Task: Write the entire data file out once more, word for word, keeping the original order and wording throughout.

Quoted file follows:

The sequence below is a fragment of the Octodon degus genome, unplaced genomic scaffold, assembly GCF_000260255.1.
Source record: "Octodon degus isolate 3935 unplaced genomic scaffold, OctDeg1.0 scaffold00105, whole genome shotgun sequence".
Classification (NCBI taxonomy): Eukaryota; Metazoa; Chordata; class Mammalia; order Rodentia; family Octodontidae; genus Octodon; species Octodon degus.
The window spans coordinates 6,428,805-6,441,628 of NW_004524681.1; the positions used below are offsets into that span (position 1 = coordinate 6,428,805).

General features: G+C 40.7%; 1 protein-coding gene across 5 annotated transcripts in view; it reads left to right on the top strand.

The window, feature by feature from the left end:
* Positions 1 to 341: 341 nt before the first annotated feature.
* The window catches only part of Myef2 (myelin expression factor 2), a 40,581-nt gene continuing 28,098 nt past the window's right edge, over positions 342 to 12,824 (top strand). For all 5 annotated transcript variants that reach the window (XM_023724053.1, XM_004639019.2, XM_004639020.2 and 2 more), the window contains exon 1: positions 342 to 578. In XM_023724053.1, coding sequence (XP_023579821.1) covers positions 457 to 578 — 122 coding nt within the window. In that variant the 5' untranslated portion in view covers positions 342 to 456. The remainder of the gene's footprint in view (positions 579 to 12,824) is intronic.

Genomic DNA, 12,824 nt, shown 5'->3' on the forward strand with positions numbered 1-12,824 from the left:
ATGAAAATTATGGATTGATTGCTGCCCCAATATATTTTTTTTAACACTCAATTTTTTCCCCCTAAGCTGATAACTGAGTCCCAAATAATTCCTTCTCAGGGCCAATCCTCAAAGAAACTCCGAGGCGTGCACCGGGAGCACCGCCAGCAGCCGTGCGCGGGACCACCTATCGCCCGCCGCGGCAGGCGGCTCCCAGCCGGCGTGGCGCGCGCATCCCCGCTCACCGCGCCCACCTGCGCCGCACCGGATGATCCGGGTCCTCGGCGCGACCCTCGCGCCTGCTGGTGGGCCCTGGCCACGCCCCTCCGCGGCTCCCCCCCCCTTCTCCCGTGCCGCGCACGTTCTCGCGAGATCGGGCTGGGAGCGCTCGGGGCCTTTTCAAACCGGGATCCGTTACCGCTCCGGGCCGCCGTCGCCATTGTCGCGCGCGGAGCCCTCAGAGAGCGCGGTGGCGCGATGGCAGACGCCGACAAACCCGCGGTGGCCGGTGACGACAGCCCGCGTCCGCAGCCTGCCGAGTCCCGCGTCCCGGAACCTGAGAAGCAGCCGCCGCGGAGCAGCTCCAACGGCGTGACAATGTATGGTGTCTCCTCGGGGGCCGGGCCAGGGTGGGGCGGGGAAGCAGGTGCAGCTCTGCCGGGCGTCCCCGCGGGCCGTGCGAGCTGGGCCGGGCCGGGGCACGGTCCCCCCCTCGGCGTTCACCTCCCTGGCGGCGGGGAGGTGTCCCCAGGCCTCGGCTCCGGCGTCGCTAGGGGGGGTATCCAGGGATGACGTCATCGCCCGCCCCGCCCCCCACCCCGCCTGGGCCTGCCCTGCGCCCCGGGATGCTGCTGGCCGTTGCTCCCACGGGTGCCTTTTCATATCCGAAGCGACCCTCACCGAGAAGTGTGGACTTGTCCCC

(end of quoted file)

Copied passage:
The sequence below is a fragment of the Octodon degus genome, unplaced genomic scaffold, assembly GCF_000260255.1.
Source record: "Octodon degus isolate 3935 unplaced genomic scaffold, OctDeg1.0 scaffold00105, whole genome shotgun sequence".
Classification (NCBI taxonomy): Eukaryota; Metazoa; Chordata; class Mammalia; order Rodentia; family Octodontidae; genus Octodon; species Octodon degus.
The window spans coordinates 6,428,805-6,441,628 of NW_004524681.1; the positions used below are offsets into that span (position 1 = coordinate 6,428,805).

General features: G+C 40.7%; 1 protein-coding gene across 5 annotated transcripts in view; it reads left to right on the top strand.

The window, feature by feature from the left end:
* Positions 1 to 341: 341 nt before the first annotated feature.
* The window catches only part of Myef2 (myelin expression factor 2), a 40,581-nt gene continuing 28,098 nt past the window's right edge, over positions 342 to 12,824 (top strand). For all 5 annotated transcript variants that reach the window (XM_023724053.1, XM_004639019.2, XM_004639020.2 and 2 more), the window contains exon 1: positions 342 to 578. In XM_023724053.1, coding sequence (XP_023579821.1) covers positions 457 to 578 — 122 coding nt within the window. In that variant the 5' untranslated portion in view covers positions 342 to 456. The remainder of the gene's footprint in view (positions 579 to 12,824) is intronic.

Genomic DNA, 12,824 nt, shown 5'->3' on the forward strand with positions numbered 1-12,824 from the left:
ATGAAAATTATGGATTGATTGCTGCCCCAATATATTTTTTTTAACACTCAATTTTTTCCCCCTAAGCTGATAACTGAGTCCCAAATAATTCCTTCTCAGGGCCAATCCTCAAAGAAACTCCGAGGCGTGCACCGGGAGCACCGCCAGCAGCCGTGCGCGGGACCACCTATCGCCCGCCGCGGCAGGCGGCTCCCAGCCGGCGTGGCGCGCGCATCCCCGCTCACCGCGCCCACCTGCGCCGCACCGGATGATCCGGGTCCTCGGCGCGACCCTCGCGCCTGCTGGTGGGCCCTGGCCACGCCCCTCCGCGGCTCCCCCCCCCTTCTCCCGTGCCGCGCACGTTCTCGCGAGATCGGGCTGGGAGCGCTCGGGGCCTTTTCAAACCGGGATCCGTTACCGCTCCGGGCCGCCGTCGCCATTGTCGCGCGCGGAGCCCTCAGAGAGCGCGGTGGCGCGATGGCAGACGCCGACAAACCCGCGGTGGCCGGTGACGACAGCCCGCGTCCGCAGCCTGCCGAGTCCCGCGTCCCGGAACCTGAGAAGCAGCCGCCGCGGAGCAGCTCCAACGGCGTGACAATGTATGGTGTCTCCTCGGGGGCCGGGCCAGGGTGGGGCGGGGAAGCAGGTGCAGCTCTGCCGGGCGTCCCCGCGGGCCGTGCGAGCTGGGCCGGGCCGGGGCACGGTCCCCCCCTCGGCGTTCACCTCCCTGGCGGCGGGGAGGTGTCCCCAGGCCTCGGCTCCGGCGTCGCTAGGGGGGGTATCCAGGGATGACGTCATCGCCCGCCCCGCCCCCCACCCCGCCTGGGCCTGCCCTGCGCCCCGGGATGCTGCTGGCCGTTGCTCCCACGGGTGCCTTTTCATATCCGAAGCGACCCTCACCGAGAAGTGTGGACTTGTCCCC